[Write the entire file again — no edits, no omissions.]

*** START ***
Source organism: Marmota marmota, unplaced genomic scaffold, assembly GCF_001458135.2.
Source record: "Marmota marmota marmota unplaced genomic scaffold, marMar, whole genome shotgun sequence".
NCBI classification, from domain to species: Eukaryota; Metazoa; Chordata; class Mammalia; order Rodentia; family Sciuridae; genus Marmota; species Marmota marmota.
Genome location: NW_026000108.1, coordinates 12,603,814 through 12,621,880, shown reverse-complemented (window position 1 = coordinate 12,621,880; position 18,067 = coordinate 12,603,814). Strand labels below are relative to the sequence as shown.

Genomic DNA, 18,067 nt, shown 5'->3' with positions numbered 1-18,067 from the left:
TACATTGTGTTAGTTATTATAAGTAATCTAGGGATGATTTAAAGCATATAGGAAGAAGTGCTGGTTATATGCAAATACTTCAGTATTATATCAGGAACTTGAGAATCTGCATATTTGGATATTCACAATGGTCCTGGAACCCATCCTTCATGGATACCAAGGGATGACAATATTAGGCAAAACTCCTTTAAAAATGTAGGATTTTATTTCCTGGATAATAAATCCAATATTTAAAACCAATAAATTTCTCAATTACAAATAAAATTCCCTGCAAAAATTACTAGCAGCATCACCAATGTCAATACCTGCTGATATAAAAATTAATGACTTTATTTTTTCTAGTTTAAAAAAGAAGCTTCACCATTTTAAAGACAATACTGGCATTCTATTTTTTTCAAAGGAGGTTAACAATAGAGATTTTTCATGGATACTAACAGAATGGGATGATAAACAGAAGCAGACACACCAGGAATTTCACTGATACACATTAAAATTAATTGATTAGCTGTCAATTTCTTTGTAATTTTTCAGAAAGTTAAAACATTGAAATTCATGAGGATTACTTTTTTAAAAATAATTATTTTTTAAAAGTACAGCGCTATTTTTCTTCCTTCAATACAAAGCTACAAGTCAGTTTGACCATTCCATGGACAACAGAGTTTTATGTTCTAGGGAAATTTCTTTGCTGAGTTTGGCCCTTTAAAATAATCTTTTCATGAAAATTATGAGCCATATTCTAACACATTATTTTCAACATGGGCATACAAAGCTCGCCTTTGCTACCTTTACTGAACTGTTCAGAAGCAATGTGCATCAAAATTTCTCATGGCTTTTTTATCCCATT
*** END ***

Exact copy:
Source organism: Marmota marmota, unplaced genomic scaffold, assembly GCF_001458135.2.
Source record: "Marmota marmota marmota unplaced genomic scaffold, marMar, whole genome shotgun sequence".
NCBI classification, from domain to species: Eukaryota; Metazoa; Chordata; class Mammalia; order Rodentia; family Sciuridae; genus Marmota; species Marmota marmota.
Genome location: NW_026000108.1, coordinates 12,603,814 through 12,621,880, shown reverse-complemented (window position 1 = coordinate 12,621,880; position 18,067 = coordinate 12,603,814). Strand labels below are relative to the sequence as shown.

Genomic DNA, 18,067 nt, shown 5'->3' with positions numbered 1-18,067 from the left:
TACATTGTGTTAGTTATTATAAGTAATCTAGGGATGATTTAAAGCATATAGGAAGAAGTGCTGGTTATATGCAAATACTTCAGTATTATATCAGGAACTTGAGAATCTGCATATTTGGATATTCACAATGGTCCTGGAACCCATCCTTCATGGATACCAAGGGATGACAATATTAGGCAAAACTCCTTTAAAAATGTAGGATTTTATTTCCTGGATAATAAATCCAATATTTAAAACCAATAAATTTCTCAATTACAAATAAAATTCCCTGCAAAAATTACTAGCAGCATCACCAATGTCAATACCTGCTGATATAAAAATTAATGACTTTATTTTTTCTAGTTTAAAAAAGAAGCTTCACCATTTTAAAGACAATACTGGCATTCTATTTTTTTCAAAGGAGGTTAACAATAGAGATTTTTCATGGATACTAACAGAATGGGATGATAAACAGAAGCAGACACACCAGGAATTTCACTGATACACATTAAAATTAATTGATTAGCTGTCAATTTCTTTGTAATTTTTCAGAAAGTTAAAACATTGAAATTCATGAGGATTACTTTTTTAAAAATAATTATTTTTTAAAAGTACAGCGCTATTTTTCTTCCTTCAATACAAAGCTACAAGTCAGTTTGACCATTCCATGGACAACAGAGTTTTATGTTCTAGGGAAATTTCTTTGCTGAGTTTGGCCCTTTAAAATAATCTTTTCATGAAAATTATGAGCCATATTCTAACACATTATTTTCAACATGGGCATACAAAGCTCGCCTTTGCTACCTTTACTGAACTGTTCAGAAGCAATGTGCATCAAAATTTCTCATGGCTTTTTTATCCCATT